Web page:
This widely circulated photograph of a Catholic nun in a simple white habit, her hands spread, pleading with the Myanmar military as they prepared to crack down on a protest, has won her global praise.
Kneeling before the government forces in a northern Myanmar city, Sister Ann Rose Nu Tawng begged a group of heavily armed police officers to spare “the children” and take her life instead.
“I knelt down … begging them not to shoot and torture the children, but to shoot me and kill me instead,” she said on Tuesday.
Her act of bravery in the city of Myitkyina on Monday came as Myanmar struggles with the chaotic aftermath of the military’s overthrow of the civilian leader, Aung San Suu Kyi, on February 1. As protests demanding the return of democracy have rolled on, the junta has steadily escalated its use of force, using teargas, water cannon, rubber bullets and live rounds.
“The police were chasing to arrest them and I was worried for the children,” she said.
It was at that point that the 45-year-old nun, who runs a clinic in the town, fell to her knees. “The children panicked and ran to the front … I couldn’t do anything but I was praying for God to save and help the children,” the nun said.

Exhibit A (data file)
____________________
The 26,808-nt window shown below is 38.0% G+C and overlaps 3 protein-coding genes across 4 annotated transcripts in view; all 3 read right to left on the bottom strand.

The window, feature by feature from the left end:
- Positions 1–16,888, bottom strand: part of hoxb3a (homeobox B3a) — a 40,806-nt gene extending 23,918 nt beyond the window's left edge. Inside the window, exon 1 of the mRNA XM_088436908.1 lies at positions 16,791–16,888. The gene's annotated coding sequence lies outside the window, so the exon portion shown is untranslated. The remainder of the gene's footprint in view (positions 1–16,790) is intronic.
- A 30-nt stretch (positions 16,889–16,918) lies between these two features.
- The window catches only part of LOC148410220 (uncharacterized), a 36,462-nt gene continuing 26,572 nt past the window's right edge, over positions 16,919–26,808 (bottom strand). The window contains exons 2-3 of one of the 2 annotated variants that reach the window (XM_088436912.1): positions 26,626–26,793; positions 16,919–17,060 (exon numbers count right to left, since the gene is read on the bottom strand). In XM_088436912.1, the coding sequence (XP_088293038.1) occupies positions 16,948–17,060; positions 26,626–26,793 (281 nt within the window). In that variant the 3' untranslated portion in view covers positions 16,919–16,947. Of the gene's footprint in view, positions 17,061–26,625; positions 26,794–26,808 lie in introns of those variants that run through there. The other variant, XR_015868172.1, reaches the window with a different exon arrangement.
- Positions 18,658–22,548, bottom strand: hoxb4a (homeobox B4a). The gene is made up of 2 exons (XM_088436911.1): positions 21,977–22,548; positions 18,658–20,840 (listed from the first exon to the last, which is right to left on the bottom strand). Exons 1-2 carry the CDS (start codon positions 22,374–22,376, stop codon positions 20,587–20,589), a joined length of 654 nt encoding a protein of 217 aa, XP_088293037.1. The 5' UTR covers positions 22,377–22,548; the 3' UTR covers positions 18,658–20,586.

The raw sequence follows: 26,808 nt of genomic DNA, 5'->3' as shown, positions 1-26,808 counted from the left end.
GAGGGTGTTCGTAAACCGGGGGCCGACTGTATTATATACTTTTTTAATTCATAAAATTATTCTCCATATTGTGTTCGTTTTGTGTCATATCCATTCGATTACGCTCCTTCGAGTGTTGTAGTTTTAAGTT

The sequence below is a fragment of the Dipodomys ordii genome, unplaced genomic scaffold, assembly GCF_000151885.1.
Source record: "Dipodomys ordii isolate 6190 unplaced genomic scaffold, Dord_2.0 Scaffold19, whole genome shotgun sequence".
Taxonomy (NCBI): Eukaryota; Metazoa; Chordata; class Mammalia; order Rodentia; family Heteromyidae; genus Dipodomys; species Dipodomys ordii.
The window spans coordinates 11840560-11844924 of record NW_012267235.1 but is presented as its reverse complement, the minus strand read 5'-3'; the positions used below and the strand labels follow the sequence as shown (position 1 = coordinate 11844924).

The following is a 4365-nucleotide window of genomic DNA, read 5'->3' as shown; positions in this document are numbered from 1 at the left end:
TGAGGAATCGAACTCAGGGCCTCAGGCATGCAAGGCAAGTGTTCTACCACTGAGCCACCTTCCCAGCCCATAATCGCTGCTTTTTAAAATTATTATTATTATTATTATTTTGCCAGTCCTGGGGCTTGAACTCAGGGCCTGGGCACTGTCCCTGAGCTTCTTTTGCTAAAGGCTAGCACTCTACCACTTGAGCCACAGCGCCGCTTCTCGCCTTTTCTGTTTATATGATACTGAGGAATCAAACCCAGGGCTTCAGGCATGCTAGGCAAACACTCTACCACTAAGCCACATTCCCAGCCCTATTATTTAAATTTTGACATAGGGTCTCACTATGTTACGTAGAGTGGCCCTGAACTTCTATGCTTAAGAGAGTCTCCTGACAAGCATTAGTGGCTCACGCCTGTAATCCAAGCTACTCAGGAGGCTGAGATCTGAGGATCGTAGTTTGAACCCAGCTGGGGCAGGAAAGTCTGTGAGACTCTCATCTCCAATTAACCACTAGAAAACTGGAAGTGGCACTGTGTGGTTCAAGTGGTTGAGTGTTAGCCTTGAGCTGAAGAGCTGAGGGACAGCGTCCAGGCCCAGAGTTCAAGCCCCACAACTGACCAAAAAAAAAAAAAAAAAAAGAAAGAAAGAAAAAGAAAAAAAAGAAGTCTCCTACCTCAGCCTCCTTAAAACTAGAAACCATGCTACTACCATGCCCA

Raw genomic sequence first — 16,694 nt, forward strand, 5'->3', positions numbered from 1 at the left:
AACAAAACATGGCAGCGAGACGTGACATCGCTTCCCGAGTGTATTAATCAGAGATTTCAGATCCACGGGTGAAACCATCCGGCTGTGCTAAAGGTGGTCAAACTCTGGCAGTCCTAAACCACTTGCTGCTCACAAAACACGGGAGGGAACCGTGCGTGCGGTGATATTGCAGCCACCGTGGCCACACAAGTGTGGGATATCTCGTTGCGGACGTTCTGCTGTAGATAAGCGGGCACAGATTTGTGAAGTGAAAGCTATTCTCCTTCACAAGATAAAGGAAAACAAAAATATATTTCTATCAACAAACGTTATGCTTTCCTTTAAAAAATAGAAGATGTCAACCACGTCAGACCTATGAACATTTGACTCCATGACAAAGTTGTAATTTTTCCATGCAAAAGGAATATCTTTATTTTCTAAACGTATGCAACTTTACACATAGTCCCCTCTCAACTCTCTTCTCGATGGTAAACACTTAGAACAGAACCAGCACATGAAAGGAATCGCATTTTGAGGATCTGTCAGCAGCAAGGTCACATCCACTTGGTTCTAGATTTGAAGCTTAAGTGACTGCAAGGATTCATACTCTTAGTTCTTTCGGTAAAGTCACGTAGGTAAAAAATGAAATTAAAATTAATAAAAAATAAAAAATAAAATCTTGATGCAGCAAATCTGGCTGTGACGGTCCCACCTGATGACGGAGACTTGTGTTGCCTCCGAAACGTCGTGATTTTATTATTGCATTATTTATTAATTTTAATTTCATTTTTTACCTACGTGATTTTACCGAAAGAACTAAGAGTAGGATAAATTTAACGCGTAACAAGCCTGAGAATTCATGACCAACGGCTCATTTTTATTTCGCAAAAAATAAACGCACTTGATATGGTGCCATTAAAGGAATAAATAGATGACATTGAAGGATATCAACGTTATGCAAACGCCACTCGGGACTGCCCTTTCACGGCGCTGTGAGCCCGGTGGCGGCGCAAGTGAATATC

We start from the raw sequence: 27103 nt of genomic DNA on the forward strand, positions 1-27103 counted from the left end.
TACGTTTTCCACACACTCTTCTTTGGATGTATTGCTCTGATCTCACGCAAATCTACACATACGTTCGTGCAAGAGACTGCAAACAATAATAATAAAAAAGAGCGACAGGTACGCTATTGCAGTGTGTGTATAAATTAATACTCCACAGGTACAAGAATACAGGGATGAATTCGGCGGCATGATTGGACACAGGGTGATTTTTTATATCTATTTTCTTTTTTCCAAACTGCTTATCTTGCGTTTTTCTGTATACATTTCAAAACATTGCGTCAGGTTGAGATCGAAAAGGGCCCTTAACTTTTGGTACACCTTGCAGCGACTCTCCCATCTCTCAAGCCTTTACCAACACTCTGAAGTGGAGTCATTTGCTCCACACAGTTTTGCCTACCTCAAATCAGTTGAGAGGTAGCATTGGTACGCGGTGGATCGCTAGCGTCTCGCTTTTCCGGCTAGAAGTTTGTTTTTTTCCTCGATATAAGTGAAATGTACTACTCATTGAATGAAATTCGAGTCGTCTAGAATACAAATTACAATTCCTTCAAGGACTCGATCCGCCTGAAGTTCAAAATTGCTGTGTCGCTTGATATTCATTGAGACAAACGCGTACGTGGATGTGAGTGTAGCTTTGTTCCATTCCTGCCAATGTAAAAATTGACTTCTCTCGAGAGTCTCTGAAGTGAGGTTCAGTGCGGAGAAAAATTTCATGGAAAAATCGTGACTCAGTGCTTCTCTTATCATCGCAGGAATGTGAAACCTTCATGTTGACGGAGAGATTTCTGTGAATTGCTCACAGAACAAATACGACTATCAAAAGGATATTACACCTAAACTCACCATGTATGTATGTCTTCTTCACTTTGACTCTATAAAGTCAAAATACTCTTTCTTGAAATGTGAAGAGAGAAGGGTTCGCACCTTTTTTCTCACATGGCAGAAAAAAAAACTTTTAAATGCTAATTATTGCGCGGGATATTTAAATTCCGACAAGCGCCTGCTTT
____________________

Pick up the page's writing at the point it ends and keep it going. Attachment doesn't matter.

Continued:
First she saw a man shot in the head fall dead in front of her – then she felt the sting of teargas.
“I felt like the world was crashing,” she said. “I’m very sad it happened as I was begging them.”
Monday was not Sister Ann Rose Nu Tawng’s first encounter with the government forces in the Buddhist majority nation. On February 28, she made a similar plea for mercy, walking slowly towards police in riot gear, getting on her knees and pleading for them to stop.
“I have thought myself dead already since 28 February."
On Monday, she was joined by her fellow sisters and the local bishop, who surrounded her as she pleaded for mercy for the protesters. Over 60 people have been killed and more than 1,800 detained in the crackdown on protests against the February military coup.